Hundreds of thousands of people could spend an entire working day filling in their tax returns this year, a Which? investigation reveals.
With the 31 January online tax return deadline creeping up, Which? surveyed over 4,000 people to investigate the nation’s tax-filing habits, and found people could spend an estimated total of 26 million hours filling in tax returns this year.
Which? also found that almost half (47%) of respondents completed their return within one to three hours, while one in 10 spend between three and five hours filling in tax returns. Meanwhile, 5% take between five and 10 hours, meaning hundreds of thousands of people could be spending more than a working day on their tax return.
Which? investigated the most time-consuming aspects of the process that people encountered when completing their returns. Almost half (44%) of respondents spent the most time finding receipts and records, while a third (34%) said that trying to understand HMRC forms was the longest part of the process. Meanwhile, one in 10 (10%) said that looking up the various terms and tax jargon took the longest.
Almost one in five (18%) of those surveyed had paid to submit a tax return. The average cost of using an accountant is £358.
To help consumers navigate the often lengthy, confusing process, Which?’s easy-to-use and jargon-free online tax calculator offers personalised tax tips and helps simplify the process. This system allows for returns to be submitted directly to HMRC.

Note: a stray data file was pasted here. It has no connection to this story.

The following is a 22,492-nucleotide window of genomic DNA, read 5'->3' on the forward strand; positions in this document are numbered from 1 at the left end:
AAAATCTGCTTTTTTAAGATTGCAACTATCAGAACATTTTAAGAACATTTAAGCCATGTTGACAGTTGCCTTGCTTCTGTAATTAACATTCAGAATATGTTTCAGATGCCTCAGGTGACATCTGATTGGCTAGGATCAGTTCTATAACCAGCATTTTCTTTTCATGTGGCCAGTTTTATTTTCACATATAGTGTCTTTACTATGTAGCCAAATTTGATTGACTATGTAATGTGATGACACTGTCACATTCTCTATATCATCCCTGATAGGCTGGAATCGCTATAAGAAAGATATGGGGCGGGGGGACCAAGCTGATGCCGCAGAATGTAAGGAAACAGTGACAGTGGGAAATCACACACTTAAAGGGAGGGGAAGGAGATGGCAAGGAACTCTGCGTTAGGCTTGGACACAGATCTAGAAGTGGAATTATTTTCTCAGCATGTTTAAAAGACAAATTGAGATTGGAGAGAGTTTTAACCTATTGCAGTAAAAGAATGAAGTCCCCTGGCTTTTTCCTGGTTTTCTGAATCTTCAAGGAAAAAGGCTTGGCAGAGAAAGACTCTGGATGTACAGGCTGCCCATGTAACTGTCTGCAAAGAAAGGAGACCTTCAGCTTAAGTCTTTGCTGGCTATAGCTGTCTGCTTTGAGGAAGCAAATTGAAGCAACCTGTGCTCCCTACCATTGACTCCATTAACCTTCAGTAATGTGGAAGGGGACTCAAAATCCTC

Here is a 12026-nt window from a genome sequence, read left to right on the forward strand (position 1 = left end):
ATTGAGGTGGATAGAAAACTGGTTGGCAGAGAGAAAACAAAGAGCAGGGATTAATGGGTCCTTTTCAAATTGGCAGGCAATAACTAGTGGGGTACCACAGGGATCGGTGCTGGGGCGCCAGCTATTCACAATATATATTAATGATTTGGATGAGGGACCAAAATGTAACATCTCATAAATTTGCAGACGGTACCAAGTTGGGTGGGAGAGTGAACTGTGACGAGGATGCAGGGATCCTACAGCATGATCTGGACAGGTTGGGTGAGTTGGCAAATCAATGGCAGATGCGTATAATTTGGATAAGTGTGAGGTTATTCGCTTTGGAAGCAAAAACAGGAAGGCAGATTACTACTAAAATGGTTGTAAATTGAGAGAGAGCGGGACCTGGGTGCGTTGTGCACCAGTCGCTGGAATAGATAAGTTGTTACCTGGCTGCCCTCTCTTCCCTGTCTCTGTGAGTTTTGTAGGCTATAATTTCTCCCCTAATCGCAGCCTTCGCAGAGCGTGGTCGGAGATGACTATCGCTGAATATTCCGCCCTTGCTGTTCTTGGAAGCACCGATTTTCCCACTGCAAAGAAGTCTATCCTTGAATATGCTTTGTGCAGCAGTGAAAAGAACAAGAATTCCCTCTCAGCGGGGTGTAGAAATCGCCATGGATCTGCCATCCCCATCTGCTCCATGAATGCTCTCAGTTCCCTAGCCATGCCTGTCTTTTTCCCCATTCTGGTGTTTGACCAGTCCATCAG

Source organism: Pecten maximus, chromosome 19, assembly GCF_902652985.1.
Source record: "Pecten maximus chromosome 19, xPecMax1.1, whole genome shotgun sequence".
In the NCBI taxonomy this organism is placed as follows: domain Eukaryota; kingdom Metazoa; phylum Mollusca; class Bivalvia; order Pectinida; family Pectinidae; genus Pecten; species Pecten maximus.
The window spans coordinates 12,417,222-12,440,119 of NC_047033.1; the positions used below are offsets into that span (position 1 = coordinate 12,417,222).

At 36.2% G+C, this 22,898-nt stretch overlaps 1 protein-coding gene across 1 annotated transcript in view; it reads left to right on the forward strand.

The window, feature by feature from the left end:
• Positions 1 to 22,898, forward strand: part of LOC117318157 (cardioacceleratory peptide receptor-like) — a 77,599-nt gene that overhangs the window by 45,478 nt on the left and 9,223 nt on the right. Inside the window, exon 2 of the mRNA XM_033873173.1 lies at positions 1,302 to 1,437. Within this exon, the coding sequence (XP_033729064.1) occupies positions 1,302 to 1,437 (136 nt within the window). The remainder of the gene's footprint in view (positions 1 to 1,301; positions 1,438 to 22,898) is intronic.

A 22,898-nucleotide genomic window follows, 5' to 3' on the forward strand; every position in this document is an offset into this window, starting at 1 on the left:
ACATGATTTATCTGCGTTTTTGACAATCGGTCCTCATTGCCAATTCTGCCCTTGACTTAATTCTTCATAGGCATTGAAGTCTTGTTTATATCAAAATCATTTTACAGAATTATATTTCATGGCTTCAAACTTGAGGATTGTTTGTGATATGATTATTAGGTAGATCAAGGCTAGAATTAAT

Which? is keen to encourage consumers to prepare early to beat the upcoming deadline and avoid a fine. Late tax submissions can leave people with hefty fines – for a return that is three months late this can be up to £1,000. Filing late will land taxpayers with an immediate £100 fine, and the cost of late returns can reach thousands, depending on how late it is and the amount owed.
Following the Budget, the Treasury is planning to reform the system of charging standard fines for late self-assessment tax returns. Instead of immediate and automatic penalties, it is considering introducing a driving licence-style points system for those who fail to submit their tax return on time.
Gareth Shaw, Which? Money Expert said:
“Our findings show just how time-consuming and laborious tax returns can be for many. We found people struggled with complex language and trying to make sense of HMRC forms.
“To avoid a late submission and a hefty fine, we’d recommend using one of the streamlined tools that can guide users through the process quickly, with reduced stress. As the deadline approaches – returning your tax doesn’t have to be such an ordeal.”